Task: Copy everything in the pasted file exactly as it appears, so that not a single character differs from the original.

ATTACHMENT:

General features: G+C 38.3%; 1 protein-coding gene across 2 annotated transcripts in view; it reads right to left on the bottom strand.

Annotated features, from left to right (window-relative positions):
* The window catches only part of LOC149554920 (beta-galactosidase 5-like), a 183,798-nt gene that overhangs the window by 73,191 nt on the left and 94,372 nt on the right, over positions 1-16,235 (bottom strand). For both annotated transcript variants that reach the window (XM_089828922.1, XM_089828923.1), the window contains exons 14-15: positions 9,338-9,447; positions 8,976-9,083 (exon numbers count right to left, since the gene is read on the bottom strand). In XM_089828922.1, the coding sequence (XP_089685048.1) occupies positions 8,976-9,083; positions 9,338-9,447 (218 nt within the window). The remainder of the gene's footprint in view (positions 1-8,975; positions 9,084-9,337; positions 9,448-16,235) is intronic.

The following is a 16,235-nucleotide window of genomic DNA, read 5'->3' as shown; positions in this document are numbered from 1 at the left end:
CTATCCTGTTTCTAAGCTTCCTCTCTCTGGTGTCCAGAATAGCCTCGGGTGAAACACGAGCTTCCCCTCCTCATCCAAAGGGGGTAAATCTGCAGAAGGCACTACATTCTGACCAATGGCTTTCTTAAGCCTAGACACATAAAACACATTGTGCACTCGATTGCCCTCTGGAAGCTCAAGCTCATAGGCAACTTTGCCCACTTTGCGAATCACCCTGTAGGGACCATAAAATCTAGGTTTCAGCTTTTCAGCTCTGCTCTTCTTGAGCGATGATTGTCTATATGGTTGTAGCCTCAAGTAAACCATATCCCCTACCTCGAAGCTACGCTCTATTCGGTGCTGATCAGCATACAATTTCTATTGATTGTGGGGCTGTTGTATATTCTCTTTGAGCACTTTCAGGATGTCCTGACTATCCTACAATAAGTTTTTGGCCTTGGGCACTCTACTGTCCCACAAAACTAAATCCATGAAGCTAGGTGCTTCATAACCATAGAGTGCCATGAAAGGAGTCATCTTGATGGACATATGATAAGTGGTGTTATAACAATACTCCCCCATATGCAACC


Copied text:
General features: G+C 38.3%; 1 protein-coding gene across 2 annotated transcripts in view; it reads right to left on the bottom strand.

Annotated features, from left to right (window-relative positions):
* The window catches only part of LOC149554920 (beta-galactosidase 5-like), a 183,798-nt gene that overhangs the window by 73,191 nt on the left and 94,372 nt on the right, over positions 1-16,235 (bottom strand). For both annotated transcript variants that reach the window (XM_089828922.1, XM_089828923.1), the window contains exons 14-15: positions 9,338-9,447; positions 8,976-9,083 (exon numbers count right to left, since the gene is read on the bottom strand). In XM_089828922.1, the coding sequence (XP_089685048.1) occupies positions 8,976-9,083; positions 9,338-9,447 (218 nt within the window). The remainder of the gene's footprint in view (positions 1-8,975; positions 9,084-9,337; positions 9,448-16,235) is intronic.

The following is a 16,235-nucleotide window of genomic DNA, read 5'->3' as shown; positions in this document are numbered from 1 at the left end:
CTATCCTGTTTCTAAGCTTCCTCTCTCTGGTGTCCAGAATAGCCTCGGGTGAAACACGAGCTTCCCCTCCTCATCCAAAGGGGGTAAATCTGCAGAAGGCACTACATTCTGACCAATGGCTTTCTTAAGCCTAGACACATAAAACACATTGTGCACTCGATTGCCCTCTGGAAGCTCAAGCTCATAGGCAACTTTGCCCACTTTGCGAATCACCCTGTAGGGACCATAAAATCTAGGTTTCAGCTTTTCAGCTCTGCTCTTCTTGAGCGATGATTGTCTATATGGTTGTAGCCTCAAGTAAACCATATCCCCTACCTCGAAGCTACGCTCTATTCGGTGCTGATCAGCATACAATTTCTATTGATTGTGGGGCTGTTGTATATTCTCTTTGAGCACTTTCAGGATGTCCTGACTATCCTACAATAAGTTTTTGGCCTTGGGCACTCTACTGTCCCACAAAACTAAATCCATGAAGCTAGGTGCTTCATAACCATAGAGTGCCATGAAAGGAGTCATCTTGATGGACATATGATAAGTGGTGTTATAACAATACTCCCCCATATGCAACC